Lewin I., Halabowski D.


Salinisation that is triggered by human activity within the catchment such as land development, agriculture, discharge of industrial liquid or solid waste and mining, is called secondary salinisation. Secondary salinisation has become a hot spot internationally due to its adverse effects on freshwater ecosystems. In the Upper Silesian Coal Basin (USCB) the extraction of hard coal to the earth's surface is connected with the necessity to pump out underground mine waters that are highly mineralised and contain heavy metals and radioactive nuclides. The survey was carried out in 2010-2021 in the secondary salinised tributaries of the Vistula and Odra rivers (USCB) including the Potok Gromiecki and Potok Goławiecki, currently the most secondary salinised rivers (up to 36.1‰) in the world impacted by hard coal mine waters. The objectives of the survey were to analyse the structure of the mollusc communities including invasive alien species and to determine the most important environmental factors impacted their structure in secondary salinised rivers. Our result showed high concentration of chlorides, nutrients and high conductivity, which is a consequence of the discharge of mine waters from the coal mine dewatering system into the rivers. The unionid mussel Anodonta anatina occurred only in one section of secondary salinised tributatry. The maximum density of Potamopyrgus antipodarum ranged up to 25130 individuals/m2 and Physa acuta up to 724 individuals/m2. Canonical correspondence analysis showed that conductivity and concentrations of nutrients in the water were the most predic­tive parameters impacted the structure of mollusc communities. Tributaries of salinity even up to 25.8- 36.1‰, constitute new habitats for euryhaline species and may create new migration routes for invasive alien species.  In secondary salinised rivers, native mollusc species are replaced by invasive alien species, more tolerant to water pollution, including other invertebrates: Gammarus tigrinus, native to North America and Ponto-Caspian Dikerogammarus villosus.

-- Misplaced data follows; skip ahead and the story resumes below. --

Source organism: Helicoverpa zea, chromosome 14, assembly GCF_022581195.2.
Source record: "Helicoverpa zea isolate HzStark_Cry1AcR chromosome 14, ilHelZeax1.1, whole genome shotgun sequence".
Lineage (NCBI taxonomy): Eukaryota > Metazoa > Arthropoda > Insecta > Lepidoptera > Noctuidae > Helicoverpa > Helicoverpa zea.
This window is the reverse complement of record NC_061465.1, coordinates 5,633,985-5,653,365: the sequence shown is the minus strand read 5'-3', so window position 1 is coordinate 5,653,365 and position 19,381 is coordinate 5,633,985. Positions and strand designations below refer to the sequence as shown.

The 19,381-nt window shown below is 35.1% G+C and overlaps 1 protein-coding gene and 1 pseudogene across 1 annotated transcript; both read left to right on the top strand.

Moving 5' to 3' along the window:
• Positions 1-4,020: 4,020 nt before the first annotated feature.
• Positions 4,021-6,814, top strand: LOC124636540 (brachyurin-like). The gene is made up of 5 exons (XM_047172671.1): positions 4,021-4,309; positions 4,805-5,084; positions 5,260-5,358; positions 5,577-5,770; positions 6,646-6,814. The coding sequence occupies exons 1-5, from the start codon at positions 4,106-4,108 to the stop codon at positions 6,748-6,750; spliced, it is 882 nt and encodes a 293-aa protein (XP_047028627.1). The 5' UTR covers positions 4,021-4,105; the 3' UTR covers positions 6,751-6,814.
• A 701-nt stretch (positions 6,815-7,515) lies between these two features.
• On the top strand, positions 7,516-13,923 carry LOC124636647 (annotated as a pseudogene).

Funding: This research was partially supported by the Ministry of Education and Science, Poland and by the University of Silesia in Katowice, Poland (the Fast Track Grants)